Signed in as:
Signed in as:
Direct democracy is sometimes referred to as “pure democracy” because when the form of the government, the “just powers” of the government, what rights are to be secured and protected by the government, and what other laws are to be enacted, are all determined by an election in which every citizen of a state or nation has an equal vote, with the “consent of the majority” determining the outcome, all political power is vested in the people. We have a name for that type of election – we call it a referendum.
The “initiative” gives citizens the power to “originate” legislation, including constitutional amendments, without the involvement or approval of a legislature. The “direct initiative” is the most common form of the initiative. Proposed legislation is drafted in the form of a petition and citizens who want a referendum on the legislation being proposed sign the petition. A referendum on the proposed legislation is conducted if the required number of signatures have been collected, submitted, and verified by a specified date.
There are twenty-six states in America that currently have provisions for referendums and/or the initiative in their state constitutions. There is no provision for the people to originate legislation or call referendums in the Constitution of the United States. We need to extend the use of referendums and the initiative to the states that do not yet provide for them and to the federal government. And we need to make it much easier for citizens to utilize these powerful forms of pure democracy.
The exact language of Pure Democracy Amendments will vary from state to state and with regard to the federal government based on differences in the language and composition of constitutions.
Pure Democracy Amendments should have three provisions in common:
The argument will be made that, if we make it too easy to put proposals on the ballot or call for referendums, we will be inundated with frivolous, or even dangerous, legislation. Due to the tremendous backlog of necessary legislation not being passed due to the corruption, dysfunction, and gridlock endemic within the present system, there will presumably be a noticeably greater number of proposals put on the ballot in states with referendums and the initiative once Pure Democracy Amendments are adopted. After that initial rush of activity passes, it is certainly possible that some adjustments will need to be made to find the proper balance with regard to how easy or difficult it is to get proposals on the ballot. However, if we want to fully realize the blessings of pure democracy, it is far better to refer too many proposals to the people, rather than not referring nearly as many as we should.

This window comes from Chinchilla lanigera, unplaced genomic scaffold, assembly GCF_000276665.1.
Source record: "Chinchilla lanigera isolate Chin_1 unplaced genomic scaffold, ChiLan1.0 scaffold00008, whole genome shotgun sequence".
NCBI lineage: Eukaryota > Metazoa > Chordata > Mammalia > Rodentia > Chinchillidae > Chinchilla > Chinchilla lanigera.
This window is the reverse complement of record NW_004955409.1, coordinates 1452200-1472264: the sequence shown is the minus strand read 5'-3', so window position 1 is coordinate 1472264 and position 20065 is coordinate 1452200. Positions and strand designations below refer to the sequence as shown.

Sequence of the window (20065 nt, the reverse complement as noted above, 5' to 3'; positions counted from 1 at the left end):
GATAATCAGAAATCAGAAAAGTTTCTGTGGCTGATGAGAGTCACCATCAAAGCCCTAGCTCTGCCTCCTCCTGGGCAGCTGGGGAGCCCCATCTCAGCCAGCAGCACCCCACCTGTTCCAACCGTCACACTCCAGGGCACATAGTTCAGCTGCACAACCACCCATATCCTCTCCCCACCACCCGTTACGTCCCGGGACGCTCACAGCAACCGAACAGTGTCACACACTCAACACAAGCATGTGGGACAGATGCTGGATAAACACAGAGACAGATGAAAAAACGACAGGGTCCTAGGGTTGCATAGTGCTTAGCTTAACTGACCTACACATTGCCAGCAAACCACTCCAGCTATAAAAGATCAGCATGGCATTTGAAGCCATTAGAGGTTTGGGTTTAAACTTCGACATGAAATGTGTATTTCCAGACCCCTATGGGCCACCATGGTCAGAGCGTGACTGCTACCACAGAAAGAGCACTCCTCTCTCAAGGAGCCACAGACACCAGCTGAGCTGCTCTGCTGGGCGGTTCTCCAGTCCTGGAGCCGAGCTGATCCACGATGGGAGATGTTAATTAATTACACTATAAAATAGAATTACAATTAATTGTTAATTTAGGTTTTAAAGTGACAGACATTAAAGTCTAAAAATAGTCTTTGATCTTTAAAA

Concerns regarding giving “super-minorities” of the members of legislative bodies the power to call referendums (and initiate legislation) are also likely to be expressed. The only power that Pure Democracy Amendments give to super-minorities is the power to refer legislation to the people. Giving the people the power to accept or reject legislation makes a government a pure democracy and gives a government the form of a perfect democracy.
With regard to allowing citizens to sign petitions electronically - a system allowing citizens of the European Union to sign statements of support for initiative petitions online, rather than signing paper petitions, has been in place since 2011. It has worked so well that, as of January 1, 2023, the European Union has gone exclusively to statements of support filed online. Not only is signing petitions online easier and more convenient, but when people sign statements of support securely online, every is that all of the statements of support can reasonably be considered legitimate. There is no need for election officials to check signatures and no signatures are preemptively rejected.
This petition has been submitted to the Secretary of State in Missouri. It has been given final approval as to form. It should be approved for circulation around the third week of April.
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